We are addressing nutritional problems at the household level through our fortified products made from locally sourced small grains.
Our transport and logistics services assist the farmers to access markets. Our village aggregation points ensure farmers minimise post-harvest losses because they no longer need to store their grain while looking for buyers. Our trucks bring groceries, feed, implements and tools when they go to collect grain at these village aggregation points. This means farmers don’t have to spend additional money to travel to the cities to buy these products.
4. You source your supplies from smallholder farmers. What arrangement do you have with them?
We have a win-win relationship which we have built over the past eight years while working with smallholder farmers in Masvingo and Midlands provinces.
In 2014, when we began our operations, we built aggregation points in villages where farmers can bring their crops for immediate payment. In Zimbabwe, the largest markets for maize and other grains are Harare and Bulawayo but these cities are far from most farmers in rural areas. We are addressing this by bringing the markets to the farmers. In addition, our aggregation points also offer farmers access to agricultural inputs, groceries and other services. These act as our service centres where farmers can get all our services and products.
5. The company has won major supply contracts. Tell us about how you secured these.
In the early stages of our operations, we deliberately focused on establishing our name in the grains industry as a reliable and efficient supplier of maize, wheat and soya beans. We diligently and consistently supplied small-scale commercial millers in Bulawayo, Gweru and Masvingo to build a rapport.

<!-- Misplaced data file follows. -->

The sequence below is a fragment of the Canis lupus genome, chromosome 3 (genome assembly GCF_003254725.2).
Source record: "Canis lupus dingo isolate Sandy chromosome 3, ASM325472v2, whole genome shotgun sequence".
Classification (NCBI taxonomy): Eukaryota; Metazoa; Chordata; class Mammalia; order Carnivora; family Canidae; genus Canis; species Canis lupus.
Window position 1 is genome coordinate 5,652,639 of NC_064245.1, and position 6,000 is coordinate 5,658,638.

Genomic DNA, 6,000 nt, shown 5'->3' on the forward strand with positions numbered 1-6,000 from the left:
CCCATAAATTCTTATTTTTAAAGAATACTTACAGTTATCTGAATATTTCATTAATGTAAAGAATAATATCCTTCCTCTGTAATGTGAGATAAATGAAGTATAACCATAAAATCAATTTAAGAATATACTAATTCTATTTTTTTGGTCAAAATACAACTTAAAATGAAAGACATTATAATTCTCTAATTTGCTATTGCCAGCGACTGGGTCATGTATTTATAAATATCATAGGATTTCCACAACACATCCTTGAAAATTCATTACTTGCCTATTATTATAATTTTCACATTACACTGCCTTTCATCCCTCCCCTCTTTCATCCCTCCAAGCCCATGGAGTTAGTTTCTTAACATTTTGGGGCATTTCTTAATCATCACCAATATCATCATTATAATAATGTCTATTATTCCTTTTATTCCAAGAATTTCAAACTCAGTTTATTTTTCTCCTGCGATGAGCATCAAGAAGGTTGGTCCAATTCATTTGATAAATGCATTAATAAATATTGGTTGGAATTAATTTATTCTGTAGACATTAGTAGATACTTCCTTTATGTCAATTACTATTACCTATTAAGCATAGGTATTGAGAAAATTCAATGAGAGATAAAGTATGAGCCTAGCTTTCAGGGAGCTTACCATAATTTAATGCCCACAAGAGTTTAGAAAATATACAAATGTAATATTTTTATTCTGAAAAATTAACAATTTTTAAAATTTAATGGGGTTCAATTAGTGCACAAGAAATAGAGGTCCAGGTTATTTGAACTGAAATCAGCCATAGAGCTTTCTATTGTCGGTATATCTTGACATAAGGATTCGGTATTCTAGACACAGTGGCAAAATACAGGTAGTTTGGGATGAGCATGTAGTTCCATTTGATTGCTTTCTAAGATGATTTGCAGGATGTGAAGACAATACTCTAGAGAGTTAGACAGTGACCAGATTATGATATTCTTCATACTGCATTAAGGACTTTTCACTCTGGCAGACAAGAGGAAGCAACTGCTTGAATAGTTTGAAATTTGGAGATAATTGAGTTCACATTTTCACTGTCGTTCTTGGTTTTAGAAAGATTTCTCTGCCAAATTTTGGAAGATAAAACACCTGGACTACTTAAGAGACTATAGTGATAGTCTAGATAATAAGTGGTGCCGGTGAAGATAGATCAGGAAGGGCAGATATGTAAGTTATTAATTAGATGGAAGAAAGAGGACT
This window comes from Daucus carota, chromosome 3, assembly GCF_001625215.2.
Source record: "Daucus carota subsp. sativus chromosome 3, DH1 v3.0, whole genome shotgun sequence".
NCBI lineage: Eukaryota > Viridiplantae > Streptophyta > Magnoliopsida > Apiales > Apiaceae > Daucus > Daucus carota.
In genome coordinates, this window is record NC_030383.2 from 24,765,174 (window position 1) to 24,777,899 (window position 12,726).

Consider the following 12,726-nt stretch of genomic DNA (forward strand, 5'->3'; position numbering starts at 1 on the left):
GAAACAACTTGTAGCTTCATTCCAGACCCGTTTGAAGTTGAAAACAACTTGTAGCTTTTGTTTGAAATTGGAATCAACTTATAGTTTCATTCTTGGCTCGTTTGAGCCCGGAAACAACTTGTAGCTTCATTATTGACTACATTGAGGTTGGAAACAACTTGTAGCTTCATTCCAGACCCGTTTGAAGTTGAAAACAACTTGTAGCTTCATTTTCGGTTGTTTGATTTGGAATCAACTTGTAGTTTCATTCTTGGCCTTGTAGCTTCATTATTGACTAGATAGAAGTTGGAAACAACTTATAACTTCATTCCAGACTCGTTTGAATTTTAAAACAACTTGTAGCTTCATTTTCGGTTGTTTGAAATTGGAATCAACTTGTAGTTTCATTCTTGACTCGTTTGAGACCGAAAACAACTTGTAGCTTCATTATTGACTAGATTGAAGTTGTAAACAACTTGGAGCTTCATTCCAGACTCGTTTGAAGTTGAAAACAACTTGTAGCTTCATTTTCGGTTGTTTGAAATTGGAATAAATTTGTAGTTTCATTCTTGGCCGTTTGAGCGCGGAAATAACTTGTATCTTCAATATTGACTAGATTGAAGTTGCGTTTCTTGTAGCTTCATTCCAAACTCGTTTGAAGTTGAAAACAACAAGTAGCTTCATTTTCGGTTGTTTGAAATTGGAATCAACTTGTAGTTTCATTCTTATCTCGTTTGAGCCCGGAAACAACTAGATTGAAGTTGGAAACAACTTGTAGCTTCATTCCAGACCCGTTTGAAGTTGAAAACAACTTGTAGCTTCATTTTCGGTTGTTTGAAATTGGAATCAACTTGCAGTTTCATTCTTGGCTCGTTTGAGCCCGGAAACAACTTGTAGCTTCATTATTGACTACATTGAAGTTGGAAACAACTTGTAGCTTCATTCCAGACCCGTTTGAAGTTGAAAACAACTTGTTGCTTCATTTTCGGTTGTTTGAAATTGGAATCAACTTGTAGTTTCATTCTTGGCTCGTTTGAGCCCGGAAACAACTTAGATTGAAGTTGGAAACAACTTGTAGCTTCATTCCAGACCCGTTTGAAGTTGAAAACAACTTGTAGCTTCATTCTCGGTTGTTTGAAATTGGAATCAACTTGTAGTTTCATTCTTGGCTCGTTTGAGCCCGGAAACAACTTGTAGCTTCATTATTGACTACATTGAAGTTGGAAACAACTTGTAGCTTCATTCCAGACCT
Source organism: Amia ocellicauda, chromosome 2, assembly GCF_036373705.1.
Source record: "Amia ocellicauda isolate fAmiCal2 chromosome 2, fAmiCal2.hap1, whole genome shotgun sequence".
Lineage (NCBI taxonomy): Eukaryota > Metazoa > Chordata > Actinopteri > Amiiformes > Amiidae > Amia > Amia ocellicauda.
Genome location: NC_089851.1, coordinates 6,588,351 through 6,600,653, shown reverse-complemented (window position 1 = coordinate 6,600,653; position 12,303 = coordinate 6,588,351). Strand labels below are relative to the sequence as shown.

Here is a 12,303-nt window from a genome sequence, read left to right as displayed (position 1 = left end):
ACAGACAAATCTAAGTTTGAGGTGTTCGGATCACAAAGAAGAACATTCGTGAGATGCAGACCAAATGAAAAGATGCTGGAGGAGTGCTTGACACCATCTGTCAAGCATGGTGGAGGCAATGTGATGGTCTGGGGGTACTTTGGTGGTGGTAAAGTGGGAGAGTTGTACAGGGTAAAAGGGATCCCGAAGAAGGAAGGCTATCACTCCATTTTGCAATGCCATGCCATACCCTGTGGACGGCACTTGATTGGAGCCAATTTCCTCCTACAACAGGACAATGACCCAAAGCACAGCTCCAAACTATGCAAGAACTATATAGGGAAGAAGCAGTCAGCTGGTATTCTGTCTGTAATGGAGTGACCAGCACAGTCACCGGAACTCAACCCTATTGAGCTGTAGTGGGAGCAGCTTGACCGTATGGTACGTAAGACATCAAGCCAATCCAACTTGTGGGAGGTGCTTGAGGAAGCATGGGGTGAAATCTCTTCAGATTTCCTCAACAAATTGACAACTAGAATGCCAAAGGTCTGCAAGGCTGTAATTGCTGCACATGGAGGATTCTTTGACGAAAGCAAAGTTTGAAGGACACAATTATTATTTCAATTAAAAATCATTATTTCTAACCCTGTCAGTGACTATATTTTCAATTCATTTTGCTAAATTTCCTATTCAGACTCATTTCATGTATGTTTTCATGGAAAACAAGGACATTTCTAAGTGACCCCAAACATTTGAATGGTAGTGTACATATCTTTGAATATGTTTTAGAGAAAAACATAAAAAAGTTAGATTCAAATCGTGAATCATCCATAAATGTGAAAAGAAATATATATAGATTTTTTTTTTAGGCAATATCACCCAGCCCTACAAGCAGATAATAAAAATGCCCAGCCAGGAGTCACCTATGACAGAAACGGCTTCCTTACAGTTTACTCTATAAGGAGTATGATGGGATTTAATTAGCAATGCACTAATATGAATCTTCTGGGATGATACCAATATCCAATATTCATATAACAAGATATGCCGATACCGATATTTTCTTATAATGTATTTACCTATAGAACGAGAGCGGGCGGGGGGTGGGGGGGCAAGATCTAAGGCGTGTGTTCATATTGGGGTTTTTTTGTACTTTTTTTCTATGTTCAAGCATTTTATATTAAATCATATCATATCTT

At the time, SNV Zimbabwe (a not-for-profit international development organisation) was running a market linkages programme and we attended the workshops on branding and packaging. We also received tremendous support from organisations in Bulawayo – such as Oceans Foods, Sunset Marketing, Agrifoods and Bulk Commodities – which gave us contracts to supply them with maize grain and wheat.
We built up our references and prepared our company profile and approached bigger agro-processors in Harare. We also made branded promotional gifts such as golf shirts, diaries, notebooks and pens to distribute with the company profile.
Startups such as ours rarely branded, especially those that supplied maize grain. We were awarded lucrative contracts with beverage manufacturers, millers and oil pressers to supply maize grain, wheat and oilseeds (soya beans). These contracts enabled us to even buy grain from other traders and merchants as we could offer a much better price.
6. How competitive is the market?
The milling and food industry in Zimbabwe is fiercely competitive and is dominated by over 100 large-scale agro-industrial processors and small-scale commercial millers. However, big players such as National Foods and Blue Ribbon Foods have been operating for a long time and control the market because they have large scale production assets across the value chain (transport, storage, technology, distribution channels and equipment) and their products are cheaper than small-scale players that do not enjoy production economies. Maize is a major staple food in Zimbabwe. As such, the milling industry is one of the biggest sectors where competition tends to be high.
Product quality, innovation and market delivery channels are areas where players try to outdo each other. Investments in plants and equipment, as well as new technology to achieve economies of scale, is another competitive strategy employed by market players.
7. What are some of the challenges in your industry?
Price control regimes, low productivity, climate change, unavailability of key inputs and high utility costs are some of the major hurdles bedevilling the milling and food industry in Zimbabwe. Government interference in the milling industry in the form of price controls for both maize and maize meal result in weak value chains thus eroding the sustainability of the agricultural sector.
Grain Solutions Agro Industries managing director contact information